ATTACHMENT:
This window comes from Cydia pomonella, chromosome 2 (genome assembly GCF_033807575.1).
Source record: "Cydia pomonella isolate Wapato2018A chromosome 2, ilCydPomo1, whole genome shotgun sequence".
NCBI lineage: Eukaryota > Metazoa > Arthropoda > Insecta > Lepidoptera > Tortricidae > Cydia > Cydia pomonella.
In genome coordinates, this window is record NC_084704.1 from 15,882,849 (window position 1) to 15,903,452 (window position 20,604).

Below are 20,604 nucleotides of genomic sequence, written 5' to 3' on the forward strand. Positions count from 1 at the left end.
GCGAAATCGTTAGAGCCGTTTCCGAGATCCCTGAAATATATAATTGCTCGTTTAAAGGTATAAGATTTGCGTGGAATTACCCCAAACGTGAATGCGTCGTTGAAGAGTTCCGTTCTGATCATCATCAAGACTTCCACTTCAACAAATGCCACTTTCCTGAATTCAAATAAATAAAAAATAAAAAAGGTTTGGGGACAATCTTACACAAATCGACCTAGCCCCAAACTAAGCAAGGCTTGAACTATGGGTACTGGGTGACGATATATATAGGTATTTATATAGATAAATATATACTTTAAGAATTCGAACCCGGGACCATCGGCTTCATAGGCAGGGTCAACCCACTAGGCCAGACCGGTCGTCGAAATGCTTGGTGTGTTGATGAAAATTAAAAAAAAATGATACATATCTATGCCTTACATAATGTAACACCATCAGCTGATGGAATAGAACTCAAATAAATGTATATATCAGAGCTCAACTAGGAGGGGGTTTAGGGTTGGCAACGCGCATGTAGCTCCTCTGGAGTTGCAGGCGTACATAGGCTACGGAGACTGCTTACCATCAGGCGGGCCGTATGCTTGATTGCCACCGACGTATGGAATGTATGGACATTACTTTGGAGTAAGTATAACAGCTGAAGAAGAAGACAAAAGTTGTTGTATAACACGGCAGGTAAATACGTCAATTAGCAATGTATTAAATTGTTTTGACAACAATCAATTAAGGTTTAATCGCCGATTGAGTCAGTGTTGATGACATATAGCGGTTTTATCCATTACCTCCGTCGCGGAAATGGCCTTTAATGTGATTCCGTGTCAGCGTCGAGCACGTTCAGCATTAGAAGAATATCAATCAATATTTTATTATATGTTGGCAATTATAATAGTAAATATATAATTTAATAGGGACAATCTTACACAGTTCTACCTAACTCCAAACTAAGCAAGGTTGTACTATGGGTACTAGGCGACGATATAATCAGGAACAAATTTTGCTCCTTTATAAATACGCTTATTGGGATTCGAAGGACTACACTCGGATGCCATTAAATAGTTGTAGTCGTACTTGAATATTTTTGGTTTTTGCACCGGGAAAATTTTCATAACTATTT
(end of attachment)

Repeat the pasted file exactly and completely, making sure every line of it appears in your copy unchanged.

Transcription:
This window comes from Cydia pomonella, chromosome 2 (genome assembly GCF_033807575.1).
Source record: "Cydia pomonella isolate Wapato2018A chromosome 2, ilCydPomo1, whole genome shotgun sequence".
NCBI lineage: Eukaryota > Metazoa > Arthropoda > Insecta > Lepidoptera > Tortricidae > Cydia > Cydia pomonella.
In genome coordinates, this window is record NC_084704.1 from 15,882,849 (window position 1) to 15,903,452 (window position 20,604).

Below are 20,604 nucleotides of genomic sequence, written 5' to 3' on the forward strand. Positions count from 1 at the left end.
GCGAAATCGTTAGAGCCGTTTCCGAGATCCCTGAAATATATAATTGCTCGTTTAAAGGTATAAGATTTGCGTGGAATTACCCCAAACGTGAATGCGTCGTTGAAGAGTTCCGTTCTGATCATCATCAAGACTTCCACTTCAACAAATGCCACTTTCCTGAATTCAAATAAATAAAAAATAAAAAAGGTTTGGGGACAATCTTACACAAATCGACCTAGCCCCAAACTAAGCAAGGCTTGAACTATGGGTACTGGGTGACGATATATATAGGTATTTATATAGATAAATATATACTTTAAGAATTCGAACCCGGGACCATCGGCTTCATAGGCAGGGTCAACCCACTAGGCCAGACCGGTCGTCGAAATGCTTGGTGTGTTGATGAAAATTAAAAAAAAATGATACATATCTATGCCTTACATAATGTAACACCATCAGCTGATGGAATAGAACTCAAATAAATGTATATATCAGAGCTCAACTAGGAGGGGGTTTAGGGTTGGCAACGCGCATGTAGCTCCTCTGGAGTTGCAGGCGTACATAGGCTACGGAGACTGCTTACCATCAGGCGGGCCGTATGCTTGATTGCCACCGACGTATGGAATGTATGGACATTACTTTGGAGTAAGTATAACAGCTGAAGAAGAAGACAAAAGTTGTTGTATAACACGGCAGGTAAATACGTCAATTAGCAATGTATTAAATTGTTTTGACAACAATCAATTAAGGTTTAATCGCCGATTGAGTCAGTGTTGATGACATATAGCGGTTTTATCCATTACCTCCGTCGCGGAAATGGCCTTTAATGTGATTCCGTGTCAGCGTCGAGCACGTTCAGCATTAGAAGAATATCAATCAATATTTTATTATATGTTGGCAATTATAATAGTAAATATATAATTTAATAGGGACAATCTTACACAGTTCTACCTAACTCCAAACTAAGCAAGGTTGTACTATGGGTACTAGGCGACGATATAATCAGGAACAAATTTTGCTCCTTTATAAATACGCTTATTGGGATTCGAAGGACTACACTCGGATGCCATTAAATAGTTGTAGTCGTACTTGAATATTTTTGGTTTTTGCACCGGGAAAATTTTCATAACTATTT